How mental is motocross? For many, this is a very personal question pertaining to the intricate and complex non-physical skills developed over time. Many sports, including motocross, can be broken down into four pillars of both training and competition. Those pillars include the physical, technical, tactical and mental aspects of any performance. We train in the gym and eat healthy to ensure our body is physically ready to compete. We practice our technical skills starting at a very young age with the fundamentals of the sport. We later master the tactical strategies that allow us to compete with our opponents.
Now, if you could put a percentage on the mental skills required to be successful when competing in motocross, what would it be? 50%? 75-85%? Maybe even more? Consider your answer and then consider the amount of time you spend training, developing and mastering those mental skills that you know are necessary to be successful. Consider a time or moment where all other skills were irrelevant and it was just you and your thoughts trying desperately to take control of the situation. Perhaps it’s on the start line before a big race when expectations are high and the sudden shred of doubt enters your thoughts. Or maybe it is during a race when one small mistake leaves you behind the pack, and you are forced with the decision to give up hope or to be persistent and up the effort.
If we can agree that the mental pillar of our sport is a load barring aspect of our performance, why is it that it receives the least amount of attention when it comes to training, development and coaching? Your mental skill sets can be the difference between a good performance and a great performance. Under stress you will find that you can compete significantly better or worse depending on how you interpreted and utilized the stress.
I am a sport and performance psychology consultant, and I work with a very wide variety of athletes and performers of all ages and competitive backgrounds. I hold a specialized B.A. in Sport & Exercise Psychology, as well as a M.Ed. in Athletic Counseling Psychology. I have a competitive background as a college Div. III hockey player, and as a result I have specialized in working with college aged student athletes. However, I coach my clients on the cognitive aspects of their given sport. Each program being 100% customized to meet the needs of each individual athlete based on their experiences, personalities, attitudes, and strengths and weaknesses as a competitor.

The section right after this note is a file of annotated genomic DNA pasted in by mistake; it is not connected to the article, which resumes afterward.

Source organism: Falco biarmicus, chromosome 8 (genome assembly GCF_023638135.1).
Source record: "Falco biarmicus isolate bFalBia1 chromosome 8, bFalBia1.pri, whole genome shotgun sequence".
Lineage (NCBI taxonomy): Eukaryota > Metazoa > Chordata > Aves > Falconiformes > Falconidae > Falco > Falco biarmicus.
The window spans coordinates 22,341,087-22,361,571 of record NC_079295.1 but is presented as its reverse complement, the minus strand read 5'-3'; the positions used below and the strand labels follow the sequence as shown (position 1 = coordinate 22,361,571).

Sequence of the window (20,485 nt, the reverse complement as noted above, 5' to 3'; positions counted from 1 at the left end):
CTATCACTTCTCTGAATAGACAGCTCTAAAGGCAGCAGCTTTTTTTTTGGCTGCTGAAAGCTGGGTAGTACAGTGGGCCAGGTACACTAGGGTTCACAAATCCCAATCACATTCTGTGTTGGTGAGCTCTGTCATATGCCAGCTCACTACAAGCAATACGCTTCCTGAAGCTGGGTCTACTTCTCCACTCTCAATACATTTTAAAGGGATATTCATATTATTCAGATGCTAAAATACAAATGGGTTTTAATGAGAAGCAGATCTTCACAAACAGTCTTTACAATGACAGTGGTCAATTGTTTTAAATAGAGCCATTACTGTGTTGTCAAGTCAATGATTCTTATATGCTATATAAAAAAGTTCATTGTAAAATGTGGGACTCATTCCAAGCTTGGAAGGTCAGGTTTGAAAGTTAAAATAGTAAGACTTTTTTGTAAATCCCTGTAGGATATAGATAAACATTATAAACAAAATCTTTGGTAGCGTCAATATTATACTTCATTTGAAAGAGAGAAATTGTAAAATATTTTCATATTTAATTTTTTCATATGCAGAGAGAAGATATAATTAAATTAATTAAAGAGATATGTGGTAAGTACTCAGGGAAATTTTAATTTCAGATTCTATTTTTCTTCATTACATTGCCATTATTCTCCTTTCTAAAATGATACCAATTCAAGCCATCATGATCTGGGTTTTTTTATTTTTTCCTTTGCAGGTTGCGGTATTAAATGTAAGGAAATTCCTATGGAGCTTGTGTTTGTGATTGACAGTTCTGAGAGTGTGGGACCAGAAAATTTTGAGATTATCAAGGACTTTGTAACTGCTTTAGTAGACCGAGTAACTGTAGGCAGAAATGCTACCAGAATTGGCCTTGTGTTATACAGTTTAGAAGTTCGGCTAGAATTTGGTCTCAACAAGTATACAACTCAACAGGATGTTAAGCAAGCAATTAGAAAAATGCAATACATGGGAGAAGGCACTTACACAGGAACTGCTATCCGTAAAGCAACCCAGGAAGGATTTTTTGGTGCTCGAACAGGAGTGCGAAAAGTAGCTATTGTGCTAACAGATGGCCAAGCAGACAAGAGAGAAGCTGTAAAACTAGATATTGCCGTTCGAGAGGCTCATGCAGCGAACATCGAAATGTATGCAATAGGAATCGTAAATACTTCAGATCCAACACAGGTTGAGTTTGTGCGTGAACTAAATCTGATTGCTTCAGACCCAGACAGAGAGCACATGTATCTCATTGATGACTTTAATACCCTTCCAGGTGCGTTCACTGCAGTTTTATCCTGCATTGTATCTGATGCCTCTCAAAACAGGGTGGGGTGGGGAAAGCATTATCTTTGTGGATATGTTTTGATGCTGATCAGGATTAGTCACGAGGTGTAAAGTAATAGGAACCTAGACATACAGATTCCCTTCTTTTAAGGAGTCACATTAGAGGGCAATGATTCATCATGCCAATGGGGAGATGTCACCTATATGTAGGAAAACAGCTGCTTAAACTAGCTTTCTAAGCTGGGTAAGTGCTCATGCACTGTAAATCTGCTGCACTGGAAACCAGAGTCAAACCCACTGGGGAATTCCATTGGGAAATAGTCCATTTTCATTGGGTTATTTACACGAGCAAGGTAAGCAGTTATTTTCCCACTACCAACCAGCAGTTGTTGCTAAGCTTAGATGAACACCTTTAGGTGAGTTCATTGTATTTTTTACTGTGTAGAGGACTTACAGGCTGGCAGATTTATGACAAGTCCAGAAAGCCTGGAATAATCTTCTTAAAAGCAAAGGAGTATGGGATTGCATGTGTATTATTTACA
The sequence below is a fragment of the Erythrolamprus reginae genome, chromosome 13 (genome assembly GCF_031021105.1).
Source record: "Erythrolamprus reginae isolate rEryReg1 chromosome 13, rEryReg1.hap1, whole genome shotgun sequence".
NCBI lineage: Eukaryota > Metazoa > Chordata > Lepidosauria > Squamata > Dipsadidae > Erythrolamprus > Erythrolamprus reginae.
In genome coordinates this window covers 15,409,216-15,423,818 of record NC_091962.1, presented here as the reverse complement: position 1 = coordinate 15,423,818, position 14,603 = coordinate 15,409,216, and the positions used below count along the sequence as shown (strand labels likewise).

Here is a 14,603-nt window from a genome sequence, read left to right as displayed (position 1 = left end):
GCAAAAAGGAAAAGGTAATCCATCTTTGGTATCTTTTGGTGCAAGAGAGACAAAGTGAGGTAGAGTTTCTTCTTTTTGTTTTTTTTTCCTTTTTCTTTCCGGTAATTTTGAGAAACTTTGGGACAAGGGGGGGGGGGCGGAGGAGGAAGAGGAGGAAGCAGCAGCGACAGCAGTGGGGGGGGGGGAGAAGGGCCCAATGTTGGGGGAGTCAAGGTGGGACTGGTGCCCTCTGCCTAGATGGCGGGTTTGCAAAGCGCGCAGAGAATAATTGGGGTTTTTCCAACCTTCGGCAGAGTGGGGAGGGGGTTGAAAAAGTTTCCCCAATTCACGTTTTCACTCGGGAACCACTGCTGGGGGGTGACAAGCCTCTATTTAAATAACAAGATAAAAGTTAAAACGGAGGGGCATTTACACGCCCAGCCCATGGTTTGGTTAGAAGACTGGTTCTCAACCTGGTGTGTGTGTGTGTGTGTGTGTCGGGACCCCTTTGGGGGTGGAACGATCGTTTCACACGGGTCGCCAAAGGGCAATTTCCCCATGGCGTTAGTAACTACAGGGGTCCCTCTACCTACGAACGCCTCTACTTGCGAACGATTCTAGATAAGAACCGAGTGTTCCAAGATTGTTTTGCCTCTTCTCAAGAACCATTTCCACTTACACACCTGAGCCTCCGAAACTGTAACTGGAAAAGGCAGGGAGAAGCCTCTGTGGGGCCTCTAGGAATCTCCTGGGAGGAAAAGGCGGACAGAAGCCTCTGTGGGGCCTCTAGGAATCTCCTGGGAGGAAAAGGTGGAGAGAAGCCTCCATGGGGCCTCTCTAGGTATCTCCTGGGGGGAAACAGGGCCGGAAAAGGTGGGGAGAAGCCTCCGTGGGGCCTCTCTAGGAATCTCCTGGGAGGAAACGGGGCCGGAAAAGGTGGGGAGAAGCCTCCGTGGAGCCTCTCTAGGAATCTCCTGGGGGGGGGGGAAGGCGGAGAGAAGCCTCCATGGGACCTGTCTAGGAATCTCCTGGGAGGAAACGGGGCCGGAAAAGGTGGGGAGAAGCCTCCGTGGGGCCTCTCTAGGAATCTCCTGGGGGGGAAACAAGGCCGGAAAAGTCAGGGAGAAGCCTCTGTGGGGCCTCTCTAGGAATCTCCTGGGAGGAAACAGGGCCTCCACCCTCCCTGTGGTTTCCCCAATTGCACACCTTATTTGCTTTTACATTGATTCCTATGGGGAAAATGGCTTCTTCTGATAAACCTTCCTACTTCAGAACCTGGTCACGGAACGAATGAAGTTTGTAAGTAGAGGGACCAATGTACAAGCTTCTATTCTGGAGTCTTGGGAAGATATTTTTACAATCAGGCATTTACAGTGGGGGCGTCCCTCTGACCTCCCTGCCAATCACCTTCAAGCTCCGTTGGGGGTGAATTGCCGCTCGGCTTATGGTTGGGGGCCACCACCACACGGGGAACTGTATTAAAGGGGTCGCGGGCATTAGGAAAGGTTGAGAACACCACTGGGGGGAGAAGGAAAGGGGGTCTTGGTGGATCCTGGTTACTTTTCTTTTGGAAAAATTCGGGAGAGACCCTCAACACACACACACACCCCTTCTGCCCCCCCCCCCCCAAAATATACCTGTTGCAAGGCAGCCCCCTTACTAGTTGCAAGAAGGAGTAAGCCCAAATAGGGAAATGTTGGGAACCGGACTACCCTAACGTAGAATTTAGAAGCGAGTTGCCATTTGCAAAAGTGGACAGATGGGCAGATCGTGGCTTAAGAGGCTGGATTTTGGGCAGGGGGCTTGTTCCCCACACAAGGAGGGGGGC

Throughout the years I have been working in the field of sport psychology, I have come to realize that there are many common misconceptions of this type of training. My favourite encounter was with a gentleman who asked me about the line of work I was in. I told him, “I am a sport psychology consultant.” His face lit up as I saw him processing what I had told him. “That’s really cool, man! I actually just picked up a ticket earlier today,” he said as he reached into his pocket and pulled out what looked like two lottery tickets. Turns out his man thought I was a Sport Psychic, and that I could help him pick the winning teams for his Pro-Line ticket. The cognitive performance components that are commonly attended to in any given program may include, but are not limited to; strengthening performance under pressure, confidence/self efficacy development, motivation identification, overcoming failure/setbacks/injuries, resilience training (mental toughness), individual and team role identification, and the athletic identity when transitioning out of the sport. Another common misconception is that athletes only work on mental skills training when there is a problem with their performance. This is definitely not true. Just like with the physical, technical and tactical skills, they must be practiced and developed over time in preparation for high performance, not in the instance of poor performance.
How the programs are structured can vary with each individual. However, we typically start with an initial consultation where I can learn more about the history, tendencies and strengths and weaknesses of the individual(s) I am working with. It is also important for the client(s) to learn more about my background and history in the field. The primary goal of the consultation is to identify areas of personal strength, as well as areas in their performance where there is room for growth and development.
From there we begin developing strategies to identify and overcome the mental obstacles currently affecting performance. The goal throughout this step is to increase our knowledge and become more aware of the different thoughts, behaviours and attitudes that influence both good and poor performances. Different points of this process can be more difficult, as habits and routines may have been instilled in our mind and these patterns of behavior can be tough to change. My job throughout this process is to first hold my clients accountable for their effort, attitude and behavior, while at the same time providing support and guidance along the way.
The next question you may have is how can all of these techniques be applied to Motocross Racing? The answer will be unique to you. Consider all of the mental aspects that you had thought of earlier. Was it the race day anxiety, the anticipation of different weather or environmental conditions, past injuries, or perhaps a rivalry or goal you want to overcome? There is a mental strategy for any aspect of your game that you want to improve on. And just like the physical, technical and tactical skills, the mental training require time and practice to perfect.
Sean R. Poitras M.Ed. Sport Psychology Consultant Focus North Performance firstname.lastname@example.org @FocusNperform